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Drilling Moratorium Could Cripple State Economy

July 21, 2010 5:45 AM

Ryan Rivet
rrivet@tulane.edu

The Obama administration issued a new offshore drilling moratorium on July 12 that extends through November. That decision — as well as the federal government’s appeal of a ruling that struck down an earlier six-month moratorium — could spell major trouble for the oil and gas industry.

Oil Spill News from Tulane

Eric Smith

“If those rigs leave the Gulf, it doesn’t matter whether the moratorium is over in six months; you’ll be preaching to an empty choir,” says Eric Smith, associate director of the Tulane Energy Institute. (Photo by Paula Burch-Celentano)


According to Eric Smith, associate director of the Tulane Energy Institute at the A. B. Freeman School of Business, a six-month moratorium could turn into a six-year shutdown of deepwater oil and gas exploration in the Gulf of Mexico because the rigs will simply be moved to where they can drill.

“If those rigs leave the Gulf, it doesn’t matter whether the moratorium is over in six months, you’ll be preaching to an empty choir,” Smith says. “The drillers will be somewhere else in the world, and the people who own those leases won’t be able to go back to drilling.”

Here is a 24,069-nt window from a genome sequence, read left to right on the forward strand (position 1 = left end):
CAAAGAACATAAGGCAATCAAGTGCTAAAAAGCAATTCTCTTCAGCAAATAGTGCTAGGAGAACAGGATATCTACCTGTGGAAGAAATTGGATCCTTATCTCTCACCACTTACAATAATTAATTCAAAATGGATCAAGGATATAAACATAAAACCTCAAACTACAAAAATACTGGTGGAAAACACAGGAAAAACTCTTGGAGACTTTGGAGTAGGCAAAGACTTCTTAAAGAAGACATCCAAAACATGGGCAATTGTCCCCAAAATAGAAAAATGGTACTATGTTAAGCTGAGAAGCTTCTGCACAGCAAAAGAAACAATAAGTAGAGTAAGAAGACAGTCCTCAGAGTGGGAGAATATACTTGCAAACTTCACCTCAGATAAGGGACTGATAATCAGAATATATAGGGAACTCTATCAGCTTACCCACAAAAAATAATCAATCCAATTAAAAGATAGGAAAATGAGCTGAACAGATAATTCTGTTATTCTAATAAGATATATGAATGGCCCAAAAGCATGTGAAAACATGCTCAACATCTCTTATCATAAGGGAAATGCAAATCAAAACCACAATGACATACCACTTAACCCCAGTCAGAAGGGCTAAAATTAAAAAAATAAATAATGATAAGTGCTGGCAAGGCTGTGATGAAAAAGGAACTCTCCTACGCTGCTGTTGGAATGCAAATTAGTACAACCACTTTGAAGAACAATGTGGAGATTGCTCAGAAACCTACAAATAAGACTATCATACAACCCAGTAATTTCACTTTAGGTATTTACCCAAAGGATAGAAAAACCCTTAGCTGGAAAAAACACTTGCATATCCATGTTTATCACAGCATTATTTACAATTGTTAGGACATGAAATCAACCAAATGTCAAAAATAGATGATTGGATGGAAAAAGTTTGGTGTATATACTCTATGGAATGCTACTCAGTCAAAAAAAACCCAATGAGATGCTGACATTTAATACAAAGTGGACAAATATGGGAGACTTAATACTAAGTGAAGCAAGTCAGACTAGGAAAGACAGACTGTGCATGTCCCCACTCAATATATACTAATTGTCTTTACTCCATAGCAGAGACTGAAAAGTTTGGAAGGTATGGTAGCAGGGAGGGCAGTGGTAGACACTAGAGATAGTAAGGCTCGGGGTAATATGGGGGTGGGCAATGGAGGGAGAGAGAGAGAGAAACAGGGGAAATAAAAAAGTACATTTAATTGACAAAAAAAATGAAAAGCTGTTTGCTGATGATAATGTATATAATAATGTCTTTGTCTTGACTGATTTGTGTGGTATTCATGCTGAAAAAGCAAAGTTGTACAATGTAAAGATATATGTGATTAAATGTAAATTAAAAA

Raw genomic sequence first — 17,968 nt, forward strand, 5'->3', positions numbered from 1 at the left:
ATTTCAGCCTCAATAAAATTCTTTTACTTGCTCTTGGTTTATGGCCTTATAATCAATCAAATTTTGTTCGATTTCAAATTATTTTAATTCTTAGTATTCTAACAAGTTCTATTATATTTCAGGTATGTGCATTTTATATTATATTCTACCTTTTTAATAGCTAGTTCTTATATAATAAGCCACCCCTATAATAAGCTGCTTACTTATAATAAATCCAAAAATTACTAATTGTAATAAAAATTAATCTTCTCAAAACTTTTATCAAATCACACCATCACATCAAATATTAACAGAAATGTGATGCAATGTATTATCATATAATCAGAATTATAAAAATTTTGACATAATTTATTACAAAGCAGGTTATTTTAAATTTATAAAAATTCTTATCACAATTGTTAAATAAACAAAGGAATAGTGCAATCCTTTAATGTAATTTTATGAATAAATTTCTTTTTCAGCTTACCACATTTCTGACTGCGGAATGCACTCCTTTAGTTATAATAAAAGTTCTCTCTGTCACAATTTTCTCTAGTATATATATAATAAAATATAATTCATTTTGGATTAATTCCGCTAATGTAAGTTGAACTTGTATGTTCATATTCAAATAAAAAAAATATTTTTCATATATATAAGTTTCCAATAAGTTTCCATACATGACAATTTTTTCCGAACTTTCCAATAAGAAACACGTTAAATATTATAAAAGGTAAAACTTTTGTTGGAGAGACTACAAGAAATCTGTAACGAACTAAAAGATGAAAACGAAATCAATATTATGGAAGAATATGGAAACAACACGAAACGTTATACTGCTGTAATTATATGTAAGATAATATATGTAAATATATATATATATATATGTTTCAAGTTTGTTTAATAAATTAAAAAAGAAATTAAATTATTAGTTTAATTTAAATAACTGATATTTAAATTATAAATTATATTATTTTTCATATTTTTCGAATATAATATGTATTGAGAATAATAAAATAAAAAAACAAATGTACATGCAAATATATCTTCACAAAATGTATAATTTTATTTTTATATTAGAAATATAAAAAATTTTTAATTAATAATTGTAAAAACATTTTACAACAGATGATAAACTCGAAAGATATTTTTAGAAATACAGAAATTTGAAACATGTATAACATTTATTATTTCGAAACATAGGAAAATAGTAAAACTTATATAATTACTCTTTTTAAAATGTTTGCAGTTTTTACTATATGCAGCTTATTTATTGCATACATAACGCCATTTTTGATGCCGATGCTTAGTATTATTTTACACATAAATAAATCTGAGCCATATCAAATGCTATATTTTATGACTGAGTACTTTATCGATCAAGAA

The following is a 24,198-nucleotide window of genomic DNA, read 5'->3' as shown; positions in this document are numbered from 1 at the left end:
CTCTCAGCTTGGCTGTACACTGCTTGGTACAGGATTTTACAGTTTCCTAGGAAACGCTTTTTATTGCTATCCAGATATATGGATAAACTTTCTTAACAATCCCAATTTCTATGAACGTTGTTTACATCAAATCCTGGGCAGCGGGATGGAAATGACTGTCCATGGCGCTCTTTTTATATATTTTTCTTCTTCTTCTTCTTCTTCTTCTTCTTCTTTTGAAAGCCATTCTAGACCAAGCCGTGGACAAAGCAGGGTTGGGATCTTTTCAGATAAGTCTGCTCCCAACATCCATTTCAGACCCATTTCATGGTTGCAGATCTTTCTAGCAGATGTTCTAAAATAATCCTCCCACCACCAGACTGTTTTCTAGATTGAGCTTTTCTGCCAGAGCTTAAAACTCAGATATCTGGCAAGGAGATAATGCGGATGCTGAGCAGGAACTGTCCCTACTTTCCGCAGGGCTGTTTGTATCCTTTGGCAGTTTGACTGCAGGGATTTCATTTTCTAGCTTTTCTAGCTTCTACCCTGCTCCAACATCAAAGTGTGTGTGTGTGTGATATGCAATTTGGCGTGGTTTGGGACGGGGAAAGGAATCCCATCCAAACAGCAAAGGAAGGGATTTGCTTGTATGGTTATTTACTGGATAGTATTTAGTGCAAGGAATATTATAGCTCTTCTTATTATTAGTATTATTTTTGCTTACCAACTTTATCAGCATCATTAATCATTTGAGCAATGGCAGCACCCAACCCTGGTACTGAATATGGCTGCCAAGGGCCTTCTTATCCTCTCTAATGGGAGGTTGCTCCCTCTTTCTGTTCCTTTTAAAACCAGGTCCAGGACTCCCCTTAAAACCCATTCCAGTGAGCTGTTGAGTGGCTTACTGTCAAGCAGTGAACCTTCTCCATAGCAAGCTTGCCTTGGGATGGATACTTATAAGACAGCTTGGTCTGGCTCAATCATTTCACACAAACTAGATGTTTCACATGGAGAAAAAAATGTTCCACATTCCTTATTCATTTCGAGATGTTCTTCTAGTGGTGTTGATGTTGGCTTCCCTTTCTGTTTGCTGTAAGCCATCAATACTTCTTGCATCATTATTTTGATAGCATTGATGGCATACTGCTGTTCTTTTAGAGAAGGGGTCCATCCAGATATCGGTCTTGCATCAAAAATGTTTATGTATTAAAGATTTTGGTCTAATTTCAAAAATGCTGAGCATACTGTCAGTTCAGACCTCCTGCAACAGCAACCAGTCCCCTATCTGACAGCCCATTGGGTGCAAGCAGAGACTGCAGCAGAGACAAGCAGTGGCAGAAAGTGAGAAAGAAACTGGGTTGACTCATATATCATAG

Smith says it’s a question of economics. Deepwater rigs cost $500 million to $600 million to build, and their construction is typically contingent on agreements to use them for three to 10 years. The rigs’ hefty price tag and limited availability of sites where they can be built have resulted in a shortage of the rigs, and other countries are actively pursuing them.

“The biggest unfilled demand for these rigs is in Brazil; they’ve publicly announced that they need 28 rigs,” Smith says. “If the rigs leave, it would be devastating to Louisiana and the whole Gulf Coast economy.”

Instead of shutting down the rigs, Smith suggests new regulations be put in place and experts be put on-site to enforce the rules.

“They can put retired drilling engineers, who are experienced in drilling these kinds of wells, aboard those rigs and give them the same power of bank examiners, who can shut it down without having to call anybody or have any debate. If they see people breaking the rules or cutting corners, they could give the order to shut it down because they wouldn’t work for the operator or for a contractor.”

Citation information:

Page accessed: Monday, September 01, 2014
Page URL: http://tulane.edu/news/newwave/072110_moratorium.cfm

Tulane University, New Orleans, LA 70118 504-865-5000 website@tulane.edu